Native ZFS on Linux

Create the tank zpool containing a raidz vdev spread over 3 devices. It is recommended that you use the persistent /dev/disk/by-id/* device names when creating your pool to avoid any device reordering issues latter. Your device names will of course be different.

$ sudo zpool create tank raidz scsi-SATA_Maxtor_7Y250M0_Y638RXME
  scsi-SATA_Maxtor_7Y250M0_Y638S56E scsi-SATA_Maxtor_7Y250M0_Y638TJFE
$ sudo zpool status tank
  pool: tank
 state: ONLINE
  scan: none requested

	NAME                                   STATE     READ WRITE CKSUM
	tank                                   ONLINE       0     0     0
	  raidz1-0                             ONLINE       0     0     0
	    scsi-SATA_Maxtor_7Y250M0_Y638RXME  ONLINE       0     0     0
	    scsi-SATA_Maxtor_7Y250M0_Y638S56E  ONLINE       0     0     0
	    scsi-SATA_Maxtor_7Y250M0_Y638TJFE  ONLINE       0     0     0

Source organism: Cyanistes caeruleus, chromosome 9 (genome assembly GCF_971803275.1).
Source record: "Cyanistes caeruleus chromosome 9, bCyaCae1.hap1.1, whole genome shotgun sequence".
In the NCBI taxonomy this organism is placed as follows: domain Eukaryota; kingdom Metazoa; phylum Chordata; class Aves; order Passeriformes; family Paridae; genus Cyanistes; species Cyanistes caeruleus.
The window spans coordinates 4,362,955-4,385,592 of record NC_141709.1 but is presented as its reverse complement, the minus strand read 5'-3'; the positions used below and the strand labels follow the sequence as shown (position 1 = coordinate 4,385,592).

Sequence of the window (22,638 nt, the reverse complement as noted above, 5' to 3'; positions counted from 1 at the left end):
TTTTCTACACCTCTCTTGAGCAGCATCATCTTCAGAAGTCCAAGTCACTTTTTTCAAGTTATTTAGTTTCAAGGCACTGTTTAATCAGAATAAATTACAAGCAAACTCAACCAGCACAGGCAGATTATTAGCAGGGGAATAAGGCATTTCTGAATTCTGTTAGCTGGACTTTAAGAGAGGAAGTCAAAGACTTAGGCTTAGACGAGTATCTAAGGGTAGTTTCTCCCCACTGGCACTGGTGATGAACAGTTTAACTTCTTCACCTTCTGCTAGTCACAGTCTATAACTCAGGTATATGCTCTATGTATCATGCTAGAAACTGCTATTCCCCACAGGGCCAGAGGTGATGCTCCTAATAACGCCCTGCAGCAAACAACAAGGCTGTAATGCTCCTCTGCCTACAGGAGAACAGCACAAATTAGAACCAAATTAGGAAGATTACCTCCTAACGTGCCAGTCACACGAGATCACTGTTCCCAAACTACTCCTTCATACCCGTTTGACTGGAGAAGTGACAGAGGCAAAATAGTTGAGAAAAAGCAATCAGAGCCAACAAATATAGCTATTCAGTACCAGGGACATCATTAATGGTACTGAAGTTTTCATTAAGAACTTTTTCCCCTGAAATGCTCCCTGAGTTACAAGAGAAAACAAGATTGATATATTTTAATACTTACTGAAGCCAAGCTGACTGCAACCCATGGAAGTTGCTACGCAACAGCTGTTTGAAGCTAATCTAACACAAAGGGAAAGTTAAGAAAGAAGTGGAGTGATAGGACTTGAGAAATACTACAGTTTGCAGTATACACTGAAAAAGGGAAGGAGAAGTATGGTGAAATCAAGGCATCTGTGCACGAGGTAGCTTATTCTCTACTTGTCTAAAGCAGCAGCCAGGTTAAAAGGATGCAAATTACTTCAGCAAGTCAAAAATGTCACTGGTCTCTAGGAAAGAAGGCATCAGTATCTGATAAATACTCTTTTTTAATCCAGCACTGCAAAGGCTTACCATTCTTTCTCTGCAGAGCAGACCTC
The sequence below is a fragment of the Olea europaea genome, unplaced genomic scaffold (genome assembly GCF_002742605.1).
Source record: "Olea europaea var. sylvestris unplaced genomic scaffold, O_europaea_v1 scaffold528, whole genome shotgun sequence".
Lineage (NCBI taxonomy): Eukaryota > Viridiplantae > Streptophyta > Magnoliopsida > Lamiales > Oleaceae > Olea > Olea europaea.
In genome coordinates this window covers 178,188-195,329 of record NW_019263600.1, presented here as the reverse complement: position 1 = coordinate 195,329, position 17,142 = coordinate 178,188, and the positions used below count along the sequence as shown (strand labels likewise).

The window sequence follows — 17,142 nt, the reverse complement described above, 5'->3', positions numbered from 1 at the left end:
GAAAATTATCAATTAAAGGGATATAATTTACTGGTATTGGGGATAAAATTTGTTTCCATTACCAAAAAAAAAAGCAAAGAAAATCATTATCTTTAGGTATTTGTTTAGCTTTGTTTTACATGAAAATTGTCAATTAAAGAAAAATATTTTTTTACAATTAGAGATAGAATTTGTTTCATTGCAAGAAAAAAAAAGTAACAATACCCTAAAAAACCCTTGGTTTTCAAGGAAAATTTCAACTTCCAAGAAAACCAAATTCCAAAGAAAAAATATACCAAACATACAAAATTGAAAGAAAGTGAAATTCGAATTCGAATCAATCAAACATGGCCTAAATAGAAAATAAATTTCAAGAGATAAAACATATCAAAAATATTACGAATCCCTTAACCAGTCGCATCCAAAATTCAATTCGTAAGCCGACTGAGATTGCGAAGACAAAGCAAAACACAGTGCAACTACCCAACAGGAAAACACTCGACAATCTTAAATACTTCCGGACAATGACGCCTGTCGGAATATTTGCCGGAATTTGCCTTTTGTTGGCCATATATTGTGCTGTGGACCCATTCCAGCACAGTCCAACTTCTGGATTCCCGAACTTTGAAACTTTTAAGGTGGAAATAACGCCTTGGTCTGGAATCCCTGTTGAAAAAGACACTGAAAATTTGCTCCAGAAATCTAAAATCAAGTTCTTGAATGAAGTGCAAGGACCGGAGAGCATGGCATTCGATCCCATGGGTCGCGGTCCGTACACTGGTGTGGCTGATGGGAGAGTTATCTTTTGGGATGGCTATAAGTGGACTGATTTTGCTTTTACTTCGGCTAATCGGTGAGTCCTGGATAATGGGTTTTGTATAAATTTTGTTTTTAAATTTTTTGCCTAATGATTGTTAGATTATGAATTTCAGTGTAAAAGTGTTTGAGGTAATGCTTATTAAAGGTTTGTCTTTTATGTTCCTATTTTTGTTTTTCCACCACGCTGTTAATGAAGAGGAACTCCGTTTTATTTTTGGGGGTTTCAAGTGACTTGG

errors: No known data errors

Your tank pool will automatically contain a filesystem which is mounted under your root directory. You can create additional filesystems with the zfs create command. They will also be automatically mounted.

$ sudo zfs create tank/fish
$ df -h -t zfs
Filesystem            Size  Used Avail Use% Mounted on
tank                  459G  128K  459G   1% /tank
tank/fish             459G  128K  459G   1% /tank/fish

Some other useful zfs subcommands are mount, unmount, destroy, and snapshot. These are all fully described in the zfs man page and should be enough to get you started.